As employees, we all want decent pay, attractive promotion opportunities, connection with a respected employer and strong company benefits.
We duly note at the proven Connecticut business law firm of Shepherd, Finkelman, Miller & Shah, LLP, in Middlesex, that many of our attorneys began their careers in the labor-law field and "are experienced with the full gamut of labor and employment matters."
If you're a Connecticut employer poised to respond to the results of a would-be employee's background check that reveals a past criminal conviction, there's no problem in simply stamping a "reject" rejoinder on his or her job application, right?
Despite the fact that there are many federal and state laws to protect against employment discrimination, this remains a big problem throughout the country.
They're not innocuous.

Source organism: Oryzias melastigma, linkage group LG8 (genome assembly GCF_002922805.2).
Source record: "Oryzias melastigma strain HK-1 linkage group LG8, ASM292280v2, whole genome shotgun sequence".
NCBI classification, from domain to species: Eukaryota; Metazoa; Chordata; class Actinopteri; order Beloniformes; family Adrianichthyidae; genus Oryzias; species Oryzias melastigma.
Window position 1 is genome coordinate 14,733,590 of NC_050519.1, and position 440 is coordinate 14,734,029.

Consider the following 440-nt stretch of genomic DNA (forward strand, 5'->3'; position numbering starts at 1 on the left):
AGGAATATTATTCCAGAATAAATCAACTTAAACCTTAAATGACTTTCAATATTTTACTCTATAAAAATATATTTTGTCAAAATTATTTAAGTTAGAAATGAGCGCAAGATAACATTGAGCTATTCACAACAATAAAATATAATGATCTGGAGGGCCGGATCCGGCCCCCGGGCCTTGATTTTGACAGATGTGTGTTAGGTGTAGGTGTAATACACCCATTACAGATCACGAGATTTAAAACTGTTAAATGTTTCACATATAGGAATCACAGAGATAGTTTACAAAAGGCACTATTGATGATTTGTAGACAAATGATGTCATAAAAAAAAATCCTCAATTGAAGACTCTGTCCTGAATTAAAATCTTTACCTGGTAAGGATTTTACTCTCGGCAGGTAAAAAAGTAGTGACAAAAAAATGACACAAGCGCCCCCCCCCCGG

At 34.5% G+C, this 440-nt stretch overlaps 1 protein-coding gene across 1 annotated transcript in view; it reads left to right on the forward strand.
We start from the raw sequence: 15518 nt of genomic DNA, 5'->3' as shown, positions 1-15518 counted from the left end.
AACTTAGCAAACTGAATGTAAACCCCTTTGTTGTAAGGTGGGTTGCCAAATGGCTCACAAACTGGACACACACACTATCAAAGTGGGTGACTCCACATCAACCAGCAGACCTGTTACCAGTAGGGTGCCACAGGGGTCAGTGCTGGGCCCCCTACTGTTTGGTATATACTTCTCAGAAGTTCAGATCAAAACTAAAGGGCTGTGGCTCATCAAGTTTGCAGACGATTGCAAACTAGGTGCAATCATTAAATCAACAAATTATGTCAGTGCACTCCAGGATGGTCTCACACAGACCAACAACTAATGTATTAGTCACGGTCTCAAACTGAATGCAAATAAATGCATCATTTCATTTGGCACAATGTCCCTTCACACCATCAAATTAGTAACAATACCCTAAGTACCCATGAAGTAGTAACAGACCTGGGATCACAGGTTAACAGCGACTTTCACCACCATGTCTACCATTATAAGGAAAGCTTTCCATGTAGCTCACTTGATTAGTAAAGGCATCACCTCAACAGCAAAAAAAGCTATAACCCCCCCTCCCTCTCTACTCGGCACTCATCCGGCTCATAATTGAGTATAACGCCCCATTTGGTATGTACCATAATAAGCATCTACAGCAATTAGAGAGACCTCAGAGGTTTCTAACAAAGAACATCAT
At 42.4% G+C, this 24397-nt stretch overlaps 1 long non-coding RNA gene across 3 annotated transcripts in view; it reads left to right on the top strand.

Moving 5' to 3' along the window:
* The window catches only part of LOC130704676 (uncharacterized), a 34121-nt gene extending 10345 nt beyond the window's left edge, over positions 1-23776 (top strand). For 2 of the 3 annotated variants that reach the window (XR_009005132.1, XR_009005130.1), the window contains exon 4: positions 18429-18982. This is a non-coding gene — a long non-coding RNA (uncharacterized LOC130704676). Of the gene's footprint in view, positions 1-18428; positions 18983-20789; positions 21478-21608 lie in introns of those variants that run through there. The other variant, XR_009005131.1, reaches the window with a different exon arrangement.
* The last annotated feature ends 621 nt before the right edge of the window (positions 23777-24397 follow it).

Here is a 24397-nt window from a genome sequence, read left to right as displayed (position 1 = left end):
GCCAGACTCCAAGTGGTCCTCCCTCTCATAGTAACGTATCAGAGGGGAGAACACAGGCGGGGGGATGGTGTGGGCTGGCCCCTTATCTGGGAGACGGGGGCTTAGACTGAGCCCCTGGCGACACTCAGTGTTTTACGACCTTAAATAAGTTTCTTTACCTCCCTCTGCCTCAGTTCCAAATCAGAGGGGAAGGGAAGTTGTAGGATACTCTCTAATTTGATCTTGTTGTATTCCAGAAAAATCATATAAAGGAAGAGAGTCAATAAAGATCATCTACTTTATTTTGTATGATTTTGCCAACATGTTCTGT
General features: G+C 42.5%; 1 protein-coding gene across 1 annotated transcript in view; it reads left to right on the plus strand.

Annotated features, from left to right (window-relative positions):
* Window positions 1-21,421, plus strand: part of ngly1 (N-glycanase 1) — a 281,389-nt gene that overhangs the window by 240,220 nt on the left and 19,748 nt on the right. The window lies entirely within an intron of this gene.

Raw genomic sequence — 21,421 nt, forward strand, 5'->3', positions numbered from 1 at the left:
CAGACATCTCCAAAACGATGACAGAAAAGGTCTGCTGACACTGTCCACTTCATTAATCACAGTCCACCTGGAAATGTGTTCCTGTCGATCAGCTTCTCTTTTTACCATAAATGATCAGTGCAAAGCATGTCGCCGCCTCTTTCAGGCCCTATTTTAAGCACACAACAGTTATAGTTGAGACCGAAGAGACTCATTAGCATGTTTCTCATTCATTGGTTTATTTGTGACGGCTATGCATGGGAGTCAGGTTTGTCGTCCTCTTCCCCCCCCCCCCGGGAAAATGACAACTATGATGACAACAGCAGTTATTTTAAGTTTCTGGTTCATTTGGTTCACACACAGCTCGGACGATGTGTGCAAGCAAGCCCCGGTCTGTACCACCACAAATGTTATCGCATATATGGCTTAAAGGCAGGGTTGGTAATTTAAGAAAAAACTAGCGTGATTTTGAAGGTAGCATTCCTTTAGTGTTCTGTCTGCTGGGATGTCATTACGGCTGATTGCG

"[B]ake it into company culture."
Perhaps you're a female employee in an industry where companies pay full value for good workers, without regard to gender. That is of course only logical and how things should be in the American workplace, with no exceptions ever being made that harm women because they're … women.
Money, money, money.
In today's blog entry, we zero in on the above heading's reference to restrictive covenants from the comparatively narrow focus of so-called "noncompete agreements," which can occasionally comprise the central subject matter for a Connecticut court in a business litigation dispute.
Michael Trimble's disability is evident and well-established, but it seemingly had no connection with his ability to competently -- even admirably -- carry out his work-related duties at the Kroger supermarket chain's corporate offices in Portland, Oregon.